Dave Clarke knows a thing or two about music... The legendary UK-born DJ, producer, and remixer, talks to Headliner about production values, working with vinyl, and his happy life in Holland...
How did it all begin for you?
I started off DJing and then, in the late ‘80s, the whole rave scene came through, which really killed off club land, which is where I was based. It became a really cheesy rave manifesto, and I think we’re seeing the same thing sometimes now as well. At that point I didn’t want to DJ at raves, nor was I being offered to DJ at raves. It was at this time that I started putting some more money into kit for a studio, which I’d done before, as I come from the days of a four-track. I was breaking the four-track, as I was using it as a sampler, cutting stuff in, and wondering why the pause button didn’t work anymore! I was working in a shoe shop, saving up for Yamaha drum machines, and linking them up together with MIDI, but when the rave thing started, I got more serious, so got a sampler, and an Atari computer. I had a hacked copy of Cubase from ‘Mike Hunt’... You get the idea... [laughs] And I also used to use C-Lab Notator as well – that was a proper copy... And I started making music, then my first record came out on XL Recordings in 1990.
You live in Holland, also the home of your first international gig...
Yeah, I had my record out on XL, and I used that as an international calling card to come to different places, and I’d always wanted to go to Amsterdam. I don’t know why, as I’m certainly not into drugs at all, but I came over here, and a club allowed me to come and play, and I fell in love with the place. I always wanted to live here, but never did; then I got divorced, lost my studio, and met someone in Amsterdam. I kept coming back and forth, then eventually I decided to settle here full-time, a few years back.
What’s your core production setup?
It’s taken a long time to get the Dutch one up to the standard of the one I had in the UK. I had to get rid of so much outboard when I moved to Amsterdam, which made me very sad; and only recently, about four months ago, I felt I had got it sounding even better than in the UK, so I am now very pleased. It’s just taken such a long time to get it there.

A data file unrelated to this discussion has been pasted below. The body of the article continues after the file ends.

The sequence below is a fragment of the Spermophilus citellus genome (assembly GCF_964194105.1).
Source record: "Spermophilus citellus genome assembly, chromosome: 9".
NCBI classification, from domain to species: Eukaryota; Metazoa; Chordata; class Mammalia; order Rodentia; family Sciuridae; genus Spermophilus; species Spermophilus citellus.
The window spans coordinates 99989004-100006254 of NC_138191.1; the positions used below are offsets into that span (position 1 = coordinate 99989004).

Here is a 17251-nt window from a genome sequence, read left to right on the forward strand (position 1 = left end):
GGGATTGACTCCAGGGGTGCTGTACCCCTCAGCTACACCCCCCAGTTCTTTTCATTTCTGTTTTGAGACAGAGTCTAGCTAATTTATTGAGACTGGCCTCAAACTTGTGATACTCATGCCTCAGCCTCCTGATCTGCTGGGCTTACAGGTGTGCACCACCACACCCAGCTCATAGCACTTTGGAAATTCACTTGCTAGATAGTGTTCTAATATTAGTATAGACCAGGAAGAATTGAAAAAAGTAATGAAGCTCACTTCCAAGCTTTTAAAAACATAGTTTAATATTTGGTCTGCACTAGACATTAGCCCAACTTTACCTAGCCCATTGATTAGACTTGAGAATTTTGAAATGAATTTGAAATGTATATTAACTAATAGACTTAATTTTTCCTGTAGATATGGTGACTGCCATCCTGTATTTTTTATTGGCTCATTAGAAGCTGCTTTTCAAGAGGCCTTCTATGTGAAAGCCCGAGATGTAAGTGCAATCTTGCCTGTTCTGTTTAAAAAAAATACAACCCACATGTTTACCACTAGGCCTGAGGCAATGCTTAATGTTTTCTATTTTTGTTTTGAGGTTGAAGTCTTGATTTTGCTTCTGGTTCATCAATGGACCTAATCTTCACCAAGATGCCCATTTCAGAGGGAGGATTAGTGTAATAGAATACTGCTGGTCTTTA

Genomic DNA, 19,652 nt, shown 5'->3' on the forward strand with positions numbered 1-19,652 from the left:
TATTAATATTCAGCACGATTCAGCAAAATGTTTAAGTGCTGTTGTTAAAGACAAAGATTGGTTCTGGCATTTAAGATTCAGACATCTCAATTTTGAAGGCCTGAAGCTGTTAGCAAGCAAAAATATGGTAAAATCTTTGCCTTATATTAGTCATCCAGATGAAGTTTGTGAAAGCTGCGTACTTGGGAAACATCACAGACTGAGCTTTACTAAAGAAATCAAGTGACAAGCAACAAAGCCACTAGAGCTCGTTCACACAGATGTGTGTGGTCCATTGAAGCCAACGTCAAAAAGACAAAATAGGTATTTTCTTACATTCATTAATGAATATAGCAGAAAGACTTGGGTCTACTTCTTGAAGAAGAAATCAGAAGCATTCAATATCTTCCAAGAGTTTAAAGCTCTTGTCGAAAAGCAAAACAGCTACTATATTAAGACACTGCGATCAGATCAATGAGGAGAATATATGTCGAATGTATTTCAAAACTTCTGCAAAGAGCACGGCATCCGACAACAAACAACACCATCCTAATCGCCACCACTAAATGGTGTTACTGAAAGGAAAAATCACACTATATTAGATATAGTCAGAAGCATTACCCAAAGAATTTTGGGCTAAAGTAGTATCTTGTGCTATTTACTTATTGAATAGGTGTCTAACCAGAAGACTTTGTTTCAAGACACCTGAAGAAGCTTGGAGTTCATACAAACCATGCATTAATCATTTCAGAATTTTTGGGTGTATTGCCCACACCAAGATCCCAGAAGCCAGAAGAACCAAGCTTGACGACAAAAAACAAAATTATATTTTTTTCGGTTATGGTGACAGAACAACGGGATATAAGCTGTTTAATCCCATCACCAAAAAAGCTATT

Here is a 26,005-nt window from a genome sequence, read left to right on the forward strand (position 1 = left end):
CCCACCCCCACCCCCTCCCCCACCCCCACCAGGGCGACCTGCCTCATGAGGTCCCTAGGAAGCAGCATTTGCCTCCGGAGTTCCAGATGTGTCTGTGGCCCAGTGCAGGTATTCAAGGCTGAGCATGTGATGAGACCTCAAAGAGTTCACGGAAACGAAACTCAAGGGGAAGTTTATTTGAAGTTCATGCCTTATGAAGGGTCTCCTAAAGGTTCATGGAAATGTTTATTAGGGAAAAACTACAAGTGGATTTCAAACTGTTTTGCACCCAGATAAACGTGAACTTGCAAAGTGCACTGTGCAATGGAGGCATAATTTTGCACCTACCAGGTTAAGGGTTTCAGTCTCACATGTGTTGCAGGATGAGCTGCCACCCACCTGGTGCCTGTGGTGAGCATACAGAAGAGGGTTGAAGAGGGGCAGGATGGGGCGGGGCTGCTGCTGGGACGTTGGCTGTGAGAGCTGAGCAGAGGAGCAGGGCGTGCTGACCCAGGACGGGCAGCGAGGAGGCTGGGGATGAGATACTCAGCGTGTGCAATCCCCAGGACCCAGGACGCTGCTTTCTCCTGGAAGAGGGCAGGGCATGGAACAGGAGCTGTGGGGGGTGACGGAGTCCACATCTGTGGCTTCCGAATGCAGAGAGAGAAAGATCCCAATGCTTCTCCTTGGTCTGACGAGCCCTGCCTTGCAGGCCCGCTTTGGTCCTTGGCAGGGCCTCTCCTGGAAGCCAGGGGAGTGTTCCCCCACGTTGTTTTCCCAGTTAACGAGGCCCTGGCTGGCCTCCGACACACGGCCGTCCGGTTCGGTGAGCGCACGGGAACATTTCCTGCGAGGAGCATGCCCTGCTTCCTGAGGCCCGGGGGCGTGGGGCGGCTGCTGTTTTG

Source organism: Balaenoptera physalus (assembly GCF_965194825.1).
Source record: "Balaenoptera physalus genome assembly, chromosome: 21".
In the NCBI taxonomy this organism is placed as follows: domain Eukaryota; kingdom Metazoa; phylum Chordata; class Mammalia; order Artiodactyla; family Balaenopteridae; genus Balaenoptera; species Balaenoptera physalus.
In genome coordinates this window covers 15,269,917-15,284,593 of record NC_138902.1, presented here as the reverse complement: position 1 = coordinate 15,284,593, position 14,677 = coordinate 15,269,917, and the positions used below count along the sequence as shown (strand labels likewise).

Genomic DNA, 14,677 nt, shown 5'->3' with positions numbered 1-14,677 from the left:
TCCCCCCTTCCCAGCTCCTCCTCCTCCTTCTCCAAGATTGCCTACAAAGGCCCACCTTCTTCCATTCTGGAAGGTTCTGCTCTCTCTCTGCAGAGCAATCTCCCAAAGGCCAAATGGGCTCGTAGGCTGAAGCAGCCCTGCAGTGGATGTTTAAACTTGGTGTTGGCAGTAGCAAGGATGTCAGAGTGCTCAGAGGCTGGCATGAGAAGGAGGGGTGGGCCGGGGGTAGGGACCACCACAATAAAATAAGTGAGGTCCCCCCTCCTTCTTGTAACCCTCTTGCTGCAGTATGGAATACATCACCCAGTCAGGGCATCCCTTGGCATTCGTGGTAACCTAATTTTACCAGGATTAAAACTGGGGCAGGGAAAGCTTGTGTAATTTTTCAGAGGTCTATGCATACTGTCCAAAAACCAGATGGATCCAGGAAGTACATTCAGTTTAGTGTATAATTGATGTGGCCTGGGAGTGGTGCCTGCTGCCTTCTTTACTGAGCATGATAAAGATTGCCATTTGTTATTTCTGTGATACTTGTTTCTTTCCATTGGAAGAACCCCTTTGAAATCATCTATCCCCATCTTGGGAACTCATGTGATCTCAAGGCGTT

I’m not someone that can make music on a laptop wherever I am in the world, as travelling is not a creative experience for me; it’s about reading magazines and catching up on sleep. I still like the occasion of walking into a studio that’s built for making music. I have a high regard for outboard – I do the hybrid production of in and out of the box, and Logic is my main DAW. On my last album, Devil’s Advocate, I was using Cubase, just as it was coming into VST; and to me, I’d used it on the Atari, and it was a very good and easy program to use, and my computer was a massive Atari with 192 MIDI channels! I have some hardware compressors now, which is why you don’t really find compressors in my plugins of choice, and that’s the way I like it.
Tell me about the Waves EMP Toolbox you recently brought out...
Sure. I’ll get the meters out the way first though, as people find it funny that I get excited by them! I was very happy when Waves brought out the Dorrough Stereo Meter; it’s really good as a ‘quick look’ energy meter, where you can just see and feel what’s going on instantly. For me, they’re that good, so I had to have those. Then I have the LoAir [Subharmonic Generator], which was a really good one for me also, because back in the old days, when I used to work just on a sampler, if I had a synth line on top that was going to be the hook line, I would duplicate that, and then heavily go into the LFOs of the sampler, filter that down, and then back it up on another channel before bringing it out on the mixer. That was like parallel processing, and the LoAir does that for me instantly. I use that as a real subharmonic support, and it’s a fantastic, fun plugin to have.